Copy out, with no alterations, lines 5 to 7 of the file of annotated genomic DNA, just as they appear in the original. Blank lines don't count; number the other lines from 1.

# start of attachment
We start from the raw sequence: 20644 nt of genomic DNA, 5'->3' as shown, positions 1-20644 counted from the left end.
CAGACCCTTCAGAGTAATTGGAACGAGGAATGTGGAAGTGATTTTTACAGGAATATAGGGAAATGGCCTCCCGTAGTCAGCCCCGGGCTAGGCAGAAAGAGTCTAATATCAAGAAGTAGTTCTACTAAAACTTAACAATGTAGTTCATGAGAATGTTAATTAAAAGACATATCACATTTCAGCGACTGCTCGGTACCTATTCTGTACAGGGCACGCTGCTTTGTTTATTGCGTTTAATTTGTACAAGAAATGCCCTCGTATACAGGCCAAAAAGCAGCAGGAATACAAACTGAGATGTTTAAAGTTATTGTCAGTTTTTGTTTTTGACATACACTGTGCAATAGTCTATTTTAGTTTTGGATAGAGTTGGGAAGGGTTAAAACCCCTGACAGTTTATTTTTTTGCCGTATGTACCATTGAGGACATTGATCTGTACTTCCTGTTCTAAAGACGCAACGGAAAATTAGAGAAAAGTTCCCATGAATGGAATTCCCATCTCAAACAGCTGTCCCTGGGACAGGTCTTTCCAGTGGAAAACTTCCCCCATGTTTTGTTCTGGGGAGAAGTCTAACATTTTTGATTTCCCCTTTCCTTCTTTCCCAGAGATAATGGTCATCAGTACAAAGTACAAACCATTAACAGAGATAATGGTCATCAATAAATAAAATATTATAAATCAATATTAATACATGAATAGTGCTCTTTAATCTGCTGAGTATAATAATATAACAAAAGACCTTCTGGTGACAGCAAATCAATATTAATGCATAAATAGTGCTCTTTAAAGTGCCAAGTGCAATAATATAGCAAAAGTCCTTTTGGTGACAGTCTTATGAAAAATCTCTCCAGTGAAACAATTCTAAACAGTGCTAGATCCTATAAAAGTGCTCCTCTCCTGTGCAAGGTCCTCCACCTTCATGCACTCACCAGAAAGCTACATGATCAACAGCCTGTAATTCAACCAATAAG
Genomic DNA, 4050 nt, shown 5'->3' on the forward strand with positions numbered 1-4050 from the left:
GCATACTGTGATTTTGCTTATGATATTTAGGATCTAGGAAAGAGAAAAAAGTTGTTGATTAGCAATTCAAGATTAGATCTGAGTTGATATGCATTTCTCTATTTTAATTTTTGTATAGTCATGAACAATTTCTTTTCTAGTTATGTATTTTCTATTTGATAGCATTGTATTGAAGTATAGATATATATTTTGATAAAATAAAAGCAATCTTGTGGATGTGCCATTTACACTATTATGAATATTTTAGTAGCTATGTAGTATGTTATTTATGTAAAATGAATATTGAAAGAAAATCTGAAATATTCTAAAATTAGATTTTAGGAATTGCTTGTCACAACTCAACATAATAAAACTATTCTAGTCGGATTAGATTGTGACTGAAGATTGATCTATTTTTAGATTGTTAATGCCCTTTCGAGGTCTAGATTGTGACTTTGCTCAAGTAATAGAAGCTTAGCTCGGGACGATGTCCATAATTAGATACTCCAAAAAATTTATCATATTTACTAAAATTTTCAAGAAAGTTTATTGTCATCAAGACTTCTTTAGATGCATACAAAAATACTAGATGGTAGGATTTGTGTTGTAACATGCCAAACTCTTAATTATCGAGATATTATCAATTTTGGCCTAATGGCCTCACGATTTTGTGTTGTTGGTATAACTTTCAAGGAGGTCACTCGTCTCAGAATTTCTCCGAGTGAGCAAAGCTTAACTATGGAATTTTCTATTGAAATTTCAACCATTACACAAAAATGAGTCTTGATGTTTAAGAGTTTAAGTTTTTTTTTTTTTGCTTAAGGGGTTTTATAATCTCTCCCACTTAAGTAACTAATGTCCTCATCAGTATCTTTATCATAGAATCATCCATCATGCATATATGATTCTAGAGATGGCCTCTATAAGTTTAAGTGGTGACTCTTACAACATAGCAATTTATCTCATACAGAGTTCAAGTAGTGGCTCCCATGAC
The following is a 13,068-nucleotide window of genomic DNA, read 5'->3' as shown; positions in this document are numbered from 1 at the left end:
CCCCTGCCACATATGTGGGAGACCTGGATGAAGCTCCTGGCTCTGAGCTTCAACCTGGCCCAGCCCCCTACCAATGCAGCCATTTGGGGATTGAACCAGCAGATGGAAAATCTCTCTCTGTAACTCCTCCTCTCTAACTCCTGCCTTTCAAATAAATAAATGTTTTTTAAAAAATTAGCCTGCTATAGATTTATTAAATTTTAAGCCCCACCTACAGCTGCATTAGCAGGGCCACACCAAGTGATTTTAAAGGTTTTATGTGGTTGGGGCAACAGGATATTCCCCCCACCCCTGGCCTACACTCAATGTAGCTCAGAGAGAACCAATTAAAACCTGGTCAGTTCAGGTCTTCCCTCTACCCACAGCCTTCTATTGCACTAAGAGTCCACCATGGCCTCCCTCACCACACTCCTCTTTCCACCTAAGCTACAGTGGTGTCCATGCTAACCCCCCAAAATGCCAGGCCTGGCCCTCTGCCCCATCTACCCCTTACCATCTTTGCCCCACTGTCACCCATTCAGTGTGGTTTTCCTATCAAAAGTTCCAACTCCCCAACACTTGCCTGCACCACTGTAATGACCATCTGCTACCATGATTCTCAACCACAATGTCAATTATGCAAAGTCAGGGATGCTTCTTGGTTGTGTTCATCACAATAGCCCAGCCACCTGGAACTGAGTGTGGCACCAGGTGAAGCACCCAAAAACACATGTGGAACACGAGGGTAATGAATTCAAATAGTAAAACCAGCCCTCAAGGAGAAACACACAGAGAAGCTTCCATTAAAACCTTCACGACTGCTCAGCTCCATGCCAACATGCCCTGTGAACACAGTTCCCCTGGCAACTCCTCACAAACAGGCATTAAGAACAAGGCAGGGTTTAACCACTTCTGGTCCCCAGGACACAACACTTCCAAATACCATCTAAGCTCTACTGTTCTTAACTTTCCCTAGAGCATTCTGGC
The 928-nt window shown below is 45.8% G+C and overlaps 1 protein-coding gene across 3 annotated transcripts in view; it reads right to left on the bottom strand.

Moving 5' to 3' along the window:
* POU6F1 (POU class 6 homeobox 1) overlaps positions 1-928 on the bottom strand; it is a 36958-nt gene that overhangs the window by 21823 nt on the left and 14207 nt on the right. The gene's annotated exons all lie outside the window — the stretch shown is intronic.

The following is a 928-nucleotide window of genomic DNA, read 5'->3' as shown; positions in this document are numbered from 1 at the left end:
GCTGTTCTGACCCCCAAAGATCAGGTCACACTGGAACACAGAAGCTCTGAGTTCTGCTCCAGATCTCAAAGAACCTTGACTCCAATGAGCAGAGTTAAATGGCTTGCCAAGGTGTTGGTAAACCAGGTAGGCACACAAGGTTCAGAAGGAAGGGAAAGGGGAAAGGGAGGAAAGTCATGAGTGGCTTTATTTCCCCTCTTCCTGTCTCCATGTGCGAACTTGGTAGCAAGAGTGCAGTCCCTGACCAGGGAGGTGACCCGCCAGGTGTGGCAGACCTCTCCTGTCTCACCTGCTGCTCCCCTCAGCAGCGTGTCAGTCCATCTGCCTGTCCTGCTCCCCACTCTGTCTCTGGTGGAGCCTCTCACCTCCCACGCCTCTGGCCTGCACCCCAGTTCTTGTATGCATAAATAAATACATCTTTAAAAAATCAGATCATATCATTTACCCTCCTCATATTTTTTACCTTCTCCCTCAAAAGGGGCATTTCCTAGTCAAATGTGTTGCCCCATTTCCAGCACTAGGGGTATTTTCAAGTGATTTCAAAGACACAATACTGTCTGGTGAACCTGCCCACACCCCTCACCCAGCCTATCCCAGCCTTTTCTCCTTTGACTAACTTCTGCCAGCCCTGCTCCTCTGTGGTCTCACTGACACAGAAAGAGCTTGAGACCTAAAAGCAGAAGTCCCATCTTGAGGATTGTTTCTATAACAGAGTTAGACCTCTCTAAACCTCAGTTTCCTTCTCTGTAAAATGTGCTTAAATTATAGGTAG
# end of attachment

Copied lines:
The following is a 13,068-nucleotide window of genomic DNA, read 5'->3' as shown; positions in this document are numbered from 1 at the left end:
CCCCTGCCACATATGTGGGAGACCTGGATGAAGCTCCTGGCTCTGAGCTTCAACCTGGCCCAGCCCCCTACCAATGCAGCCATTTGGGGATTGAACCAGCAGATGGAAAATCTCTCTCTGTAACTCCTCCTCTCTAACTCCTGCCTTTCAAATAAATAAATGTTTTTTAAAAAATTAGCCTGCTATAGATTTATTAAATTTTAAGCCCCACCTACAGCTGCATTAGCAGGGCCACACCAAGTGATTTTAAAGGTTTTATGTGGTTGGGGCAACAGGATATTCCCCCCACCCCTGGCCTACACTCAATGTAGCTCAGAGAGAACCAATTAAAACCTGGTCAGTTCAGGTCTTCCCTCTACCCACAGCCTTCTATTGCACTAAGAGTCCACCATGGCCTCCCTCACCACACTCCTCTTTCCACCTAAGCTACAGTGGTGTCCATGCTAACCCCCCAAAATGCCAGGCCTGGCCCTCTGCCCCATCTACCCCTTACCATCTTTGCCCCACTGTCACCCATTCAGTGTGGTTTTCCTATCAAAAGTTCCAACTCCCCAACACTTGCCTGCACCACTGTAATGACCATCTGCTACCATGATTCTCAACCACAATGTCAATTATGCAAAGTCAGGGATGCTTCTTGGTTGTGTTCATCACAATAGCCCAGCCACCTGGAACTGAGTGTGGCACCAGGTGAAGCACCCAAAAACACATGTGGAACACGAGGGTAATGAATTCAAATAGTAAAACCAGCCCTCAAGGAGAAACACACAGAGAAGCTTCCATTAAAACCTTCACGACTGCTCAGCTCCATGCCAACATGCCCTGTGAACACAGTTCCCCTGGCAACTCCTCACAAACAGGCATTAAGAACAAGGCAGGGTTTAACCACTTCTGGTCCCCAGGACACAACACTTCCAAATACCATCTAAGCTCTACTGTTCTTAACTTTCCCTAGAGCATTCTGGC
The 928-nt window shown below is 45.8% G+C and overlaps 1 protein-coding gene across 3 annotated transcripts in view; it reads right to left on the bottom strand.